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A middle-aged woman with a heavy heart
  1. Cedric Van de Bruaene1,
  2. Lara Crapé2,
  3. Veerle Surmont1
  1. 1 Department of Respiratory Medicine, Ghent University Hospital, Ghent, Belgium
  2. 2 Department of Internal Medicine, Ghent University Hospital, Ghent, Belgium
  1. Correspondence to Dr Cedric Van de Bruaene, Department of Respiratory Medicine, Ghent University Hospital, De Pintelaan 185, Ghent 9000, Belgium; Cedric.VandeBruaene{at}ugent.be

Abstract

Clinical introduction A 51-year-old woman was referred to our hospital with a 4-month history of progressive dyspnoea on exertion (New York Heart Association Functional Classification III), chest heaviness, dry cough, weight loss and tiredness. She worked as cleaning woman and had no relevant medical history, apart from an Epstein-Barr Virus (EBV) infection 2 months before symptom onset. She did not smoke and family history was negative.

On examination, blood pressure was 104/80 mm Hg and heart rate was regular at 145 bpm. On auscultation, heart sounds were distant, muffled and there was no murmur. Minimal, bilateral pitting oedema was observed. Laboratory findings were unremarkable. During hospitalisation, cardiac monitoring revealed paroxysmal new-onset atrial fibrillation.

Chest radiography from a previous hospital had revealed cardiomegaly and subsequent echocardiography had shown pericardial effusion with diastolic dysfunction, for which she had received percutaneous pericardiocentesis. However, repeated echocardiography at our hospital showed recurrence of pericardial effusion with diastolic dysfunction and the presence of a pericardial mass. CT and Fluorine-18-fluorodeoxyglucose PET (18F-FDG PET) scanning were done (figure 1).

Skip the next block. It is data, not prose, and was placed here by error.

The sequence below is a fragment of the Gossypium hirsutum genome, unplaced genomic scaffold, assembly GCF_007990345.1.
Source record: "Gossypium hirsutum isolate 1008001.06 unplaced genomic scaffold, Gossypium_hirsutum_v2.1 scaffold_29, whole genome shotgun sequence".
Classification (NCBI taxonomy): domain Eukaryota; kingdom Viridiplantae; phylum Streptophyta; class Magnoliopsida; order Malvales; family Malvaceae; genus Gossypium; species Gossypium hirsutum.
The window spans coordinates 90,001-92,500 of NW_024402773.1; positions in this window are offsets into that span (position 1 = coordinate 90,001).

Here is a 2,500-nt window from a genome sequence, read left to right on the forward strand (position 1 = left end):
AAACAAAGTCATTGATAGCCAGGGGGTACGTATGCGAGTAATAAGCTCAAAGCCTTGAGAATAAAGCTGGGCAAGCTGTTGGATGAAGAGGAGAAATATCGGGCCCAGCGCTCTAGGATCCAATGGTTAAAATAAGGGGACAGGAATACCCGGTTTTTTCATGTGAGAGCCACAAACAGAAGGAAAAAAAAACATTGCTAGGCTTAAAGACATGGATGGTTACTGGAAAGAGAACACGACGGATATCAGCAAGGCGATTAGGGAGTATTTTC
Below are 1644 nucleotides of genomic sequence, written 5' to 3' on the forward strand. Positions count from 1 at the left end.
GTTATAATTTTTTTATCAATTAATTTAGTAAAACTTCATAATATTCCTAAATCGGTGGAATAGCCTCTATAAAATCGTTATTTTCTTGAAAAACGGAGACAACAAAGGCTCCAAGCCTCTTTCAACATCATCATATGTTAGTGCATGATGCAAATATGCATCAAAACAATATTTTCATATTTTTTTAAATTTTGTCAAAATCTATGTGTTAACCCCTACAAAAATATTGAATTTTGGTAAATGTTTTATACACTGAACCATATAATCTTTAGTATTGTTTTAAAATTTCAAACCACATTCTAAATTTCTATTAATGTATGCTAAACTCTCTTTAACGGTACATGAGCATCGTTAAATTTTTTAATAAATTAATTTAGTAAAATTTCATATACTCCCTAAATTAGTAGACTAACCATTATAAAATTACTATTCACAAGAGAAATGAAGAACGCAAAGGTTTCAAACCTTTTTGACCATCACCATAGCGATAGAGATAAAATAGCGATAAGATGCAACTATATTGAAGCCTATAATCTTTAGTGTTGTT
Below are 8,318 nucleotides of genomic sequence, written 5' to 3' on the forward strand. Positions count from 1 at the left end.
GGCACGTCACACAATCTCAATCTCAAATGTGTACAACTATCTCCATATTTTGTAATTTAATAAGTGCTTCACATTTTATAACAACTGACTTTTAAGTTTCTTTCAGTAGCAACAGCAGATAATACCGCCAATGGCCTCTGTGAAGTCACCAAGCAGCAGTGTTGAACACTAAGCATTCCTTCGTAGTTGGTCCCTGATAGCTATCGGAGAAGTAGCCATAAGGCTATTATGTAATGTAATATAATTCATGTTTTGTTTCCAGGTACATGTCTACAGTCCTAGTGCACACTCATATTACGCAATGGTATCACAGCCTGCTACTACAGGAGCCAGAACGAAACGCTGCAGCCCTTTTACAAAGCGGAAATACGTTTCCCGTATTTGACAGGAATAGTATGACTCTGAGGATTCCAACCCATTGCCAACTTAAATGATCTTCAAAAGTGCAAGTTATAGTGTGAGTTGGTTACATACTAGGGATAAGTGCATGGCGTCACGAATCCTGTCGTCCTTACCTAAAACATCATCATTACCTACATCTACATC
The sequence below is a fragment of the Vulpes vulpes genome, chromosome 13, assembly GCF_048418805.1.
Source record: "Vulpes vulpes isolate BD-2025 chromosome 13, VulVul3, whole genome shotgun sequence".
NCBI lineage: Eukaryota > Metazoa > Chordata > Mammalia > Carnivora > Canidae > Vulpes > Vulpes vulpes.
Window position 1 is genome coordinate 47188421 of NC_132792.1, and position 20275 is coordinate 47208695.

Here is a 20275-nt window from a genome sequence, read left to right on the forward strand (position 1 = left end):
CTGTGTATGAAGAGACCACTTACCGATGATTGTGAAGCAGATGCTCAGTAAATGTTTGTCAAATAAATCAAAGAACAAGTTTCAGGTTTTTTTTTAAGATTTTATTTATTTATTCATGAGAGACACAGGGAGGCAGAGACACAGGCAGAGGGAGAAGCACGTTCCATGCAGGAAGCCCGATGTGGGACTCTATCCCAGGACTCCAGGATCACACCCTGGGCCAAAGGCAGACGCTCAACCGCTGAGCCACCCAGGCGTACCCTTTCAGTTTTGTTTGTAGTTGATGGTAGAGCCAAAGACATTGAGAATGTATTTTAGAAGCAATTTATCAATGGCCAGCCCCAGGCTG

Figure 1

| Contrast-enhanced CT scanning and 18F-FDG PET scanning. (A) CT scan, sagittal view; (B) 18F-FDG PET scan, frontal view;  (C) CT scan, axial view and (D) 18F-FDG PET scan, axial view.

Question Which of the following is the most likely diagnosis?

And based on patient history and imaging, are further diagnostics needed?

  1. Benign pericardial lipoma

  2. Fibrinofibrous pericarditis following EBV infection

  3. Inflammatory pseudotumor

  4. Primary cardiac lymphoma

  5. Primary malignant pericardial mesothelioma

  • Cardiac imaging and diagnostics
  • Cardiac computer tomographic (CT) imaging
  • Pericardial constriction
  • Pericardial effusion
  • Pericardial tamponade

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Footnotes

  • Contributors CVdB, LC and VS did clinical assessment and investigation. VS was responsible for care of the patient. CVdB wrote the draft of the report, and LC and VS revised the report. All authors approved the final version.

  • Competing interests None declared.

  • Provenance and peer review Not commissioned; externally peer reviewed.

  • Collaborators Marleen Praet; Eric Derom; Annelies De Paepe.

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